Sunday, February 28, 2010

Book Review: They're Your Parents Too! by Francine Russo

I was recently sent the book, "They're Your Parents Too!" by Francine Russo to read and review. The book also has a byline after the title, "How Siblings Can Survive Their Parents' Aging Without Driving Each Other Crazy."

Information on book:

Adult siblings are fighting, simmering, and even suing each other over caring for their aging parents. Francine Russo's new groundbreaking book, "They're Your Parents Too!:How Siblings Can Survive Their Parents' Aging Without Driving Each Other Crazy." (Bantam; February 2010) was written by a journalist who has her finger on the pulse of the latest trends in family issues. Russo defines a new stage of life, the twilight transition, that will prove critical for the baby boomer generation and those to follow.

By: Francine Russo

ISBN-10: 0553806998

ISBN-13: 978-0553806991

Publication date: January 27, 2010

Category: Parenting/Family

ARP: $26.00

My take on the book:

This book is a valuable resource for anyone who is dealing with caring for an aging parent(s). Reading this book put some things in perspective for me. Things that I have not put much thought into. But probably should. Because my mother and especially my mother-in-law are getting up in years.

I learned reading, "They're Your Parents Too!," that this generation of adult children are dramatically different from those in previous generations. In the past who would take care of aging parents was pretty much a given - it was usually the daughters in the family. But now with a generation of working women that is not the case. Also with better educated adults it has lead to people moving further away (for jobs, etc.,) from their parents then in the past.

Also there are people having children later. So they are still raising their own kids when their parents start to need care. Another factor in today's society that has made care giving of our parents different is just the simple fact that people are living longer then ever before. So there is more likelihood parents are going to need care at some point.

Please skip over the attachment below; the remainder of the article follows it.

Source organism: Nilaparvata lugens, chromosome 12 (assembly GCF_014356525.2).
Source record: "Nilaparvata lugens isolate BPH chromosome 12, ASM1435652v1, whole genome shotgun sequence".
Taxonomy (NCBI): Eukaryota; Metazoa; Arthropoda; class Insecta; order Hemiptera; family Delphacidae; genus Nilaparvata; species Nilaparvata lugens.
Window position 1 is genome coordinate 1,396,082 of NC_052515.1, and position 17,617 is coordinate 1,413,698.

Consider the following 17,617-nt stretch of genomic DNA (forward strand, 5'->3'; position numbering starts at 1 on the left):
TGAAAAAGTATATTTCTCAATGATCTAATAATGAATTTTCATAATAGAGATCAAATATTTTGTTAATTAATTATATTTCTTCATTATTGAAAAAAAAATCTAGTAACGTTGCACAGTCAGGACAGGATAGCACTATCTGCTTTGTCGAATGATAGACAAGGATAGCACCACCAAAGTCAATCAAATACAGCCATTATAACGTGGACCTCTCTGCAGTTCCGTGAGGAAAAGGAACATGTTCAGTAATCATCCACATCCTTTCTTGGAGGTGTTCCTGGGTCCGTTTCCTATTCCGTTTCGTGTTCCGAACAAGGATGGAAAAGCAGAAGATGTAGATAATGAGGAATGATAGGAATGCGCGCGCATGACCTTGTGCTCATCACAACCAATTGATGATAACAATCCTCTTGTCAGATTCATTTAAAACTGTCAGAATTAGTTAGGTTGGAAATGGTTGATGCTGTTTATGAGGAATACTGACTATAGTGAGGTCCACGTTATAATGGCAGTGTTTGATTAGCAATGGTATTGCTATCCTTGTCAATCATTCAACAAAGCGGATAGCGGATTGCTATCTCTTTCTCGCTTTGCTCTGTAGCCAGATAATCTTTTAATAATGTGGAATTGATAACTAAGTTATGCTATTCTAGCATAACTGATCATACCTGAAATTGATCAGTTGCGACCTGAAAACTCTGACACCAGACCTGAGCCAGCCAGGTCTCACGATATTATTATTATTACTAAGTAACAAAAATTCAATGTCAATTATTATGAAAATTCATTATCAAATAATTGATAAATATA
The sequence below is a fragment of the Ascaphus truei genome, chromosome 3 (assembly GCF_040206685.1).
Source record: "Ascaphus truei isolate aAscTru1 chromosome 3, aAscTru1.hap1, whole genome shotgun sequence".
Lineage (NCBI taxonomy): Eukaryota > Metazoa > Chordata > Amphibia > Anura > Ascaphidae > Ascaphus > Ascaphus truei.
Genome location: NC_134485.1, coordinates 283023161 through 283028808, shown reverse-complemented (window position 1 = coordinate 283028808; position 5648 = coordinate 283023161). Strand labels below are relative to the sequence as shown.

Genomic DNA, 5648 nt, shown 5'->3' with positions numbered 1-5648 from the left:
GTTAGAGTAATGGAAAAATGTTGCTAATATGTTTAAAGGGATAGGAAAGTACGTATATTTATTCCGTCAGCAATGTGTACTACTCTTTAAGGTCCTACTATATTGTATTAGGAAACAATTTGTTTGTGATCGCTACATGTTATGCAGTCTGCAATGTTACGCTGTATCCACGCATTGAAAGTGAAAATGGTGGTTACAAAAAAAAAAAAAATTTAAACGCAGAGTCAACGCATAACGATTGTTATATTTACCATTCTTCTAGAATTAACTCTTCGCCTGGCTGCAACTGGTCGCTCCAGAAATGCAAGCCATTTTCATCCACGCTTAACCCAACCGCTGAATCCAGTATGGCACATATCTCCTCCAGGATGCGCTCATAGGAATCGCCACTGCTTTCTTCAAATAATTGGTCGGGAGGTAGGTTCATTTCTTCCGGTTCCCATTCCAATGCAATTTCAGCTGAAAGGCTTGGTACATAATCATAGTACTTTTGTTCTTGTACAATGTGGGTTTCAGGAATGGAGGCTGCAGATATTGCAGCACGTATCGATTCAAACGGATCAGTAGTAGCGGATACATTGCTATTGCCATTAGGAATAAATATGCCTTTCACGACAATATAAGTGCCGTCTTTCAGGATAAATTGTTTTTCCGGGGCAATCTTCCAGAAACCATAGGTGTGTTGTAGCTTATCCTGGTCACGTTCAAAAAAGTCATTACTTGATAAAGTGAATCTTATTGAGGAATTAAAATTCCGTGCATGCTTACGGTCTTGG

"They're Your Parents Too!" covers everything from acknowledging your parents aging to avoiding distrust and power struggles when one sibling has been given financial authority. The book also covers reconciling with siblings and distilling tensions that may still simmer after parents die. These are just a few of the topics one can gain knowledge from in the book.

I would recommend this book to anyone who is facing decisions with caring for their aging parents. Or anyone for that matter, because it is never to early to start planning for this.

Disclaimer: I received a complementary copy of "They're Your Parents Too!" by Francine Russo for the sole purpose of reviewing the book. Receiving a complementary copy of the book in no way affected my review. I received no monetary compensation.


  1. That does sound like a great book. Fortunately I will not end up in that situation. I had all my children while I was still young and I am the youngest of five, so I won't end up taking care of my parents when they get older, or at least I don't think I will be. But I've heard that more and more people end up in that situation.

    Thanks for stopping by Healthy Moms and leaving us a comment!

  2. Sue,
    Thanks for an excellent review! As both my husband's and my parents (his dad and my mom) are in their late 80's, this would be a helpful book for us to read, I think. I appreciate your style of reviewing.
    Wendy, fellow SAHM
    Faith's Firm Foundation
    Oh, and I'm following from Follow Friday! I hope you'll come by for a visit:

  3. my sisters and I do not have our parents anymore.but fight we did when Mom was alive.Dad died young(1984) Mom passed away 2003.

  4. After watching my mom, aunts and uncles struggling with each other over the care of their mother (my Gram), not only do I think I need a copy of this book; but I may need five extra (1 for each of them!)

  5. Sounds like a great book. Glad you learned something from it. I may refer it to my mom who is taking care of my grandma.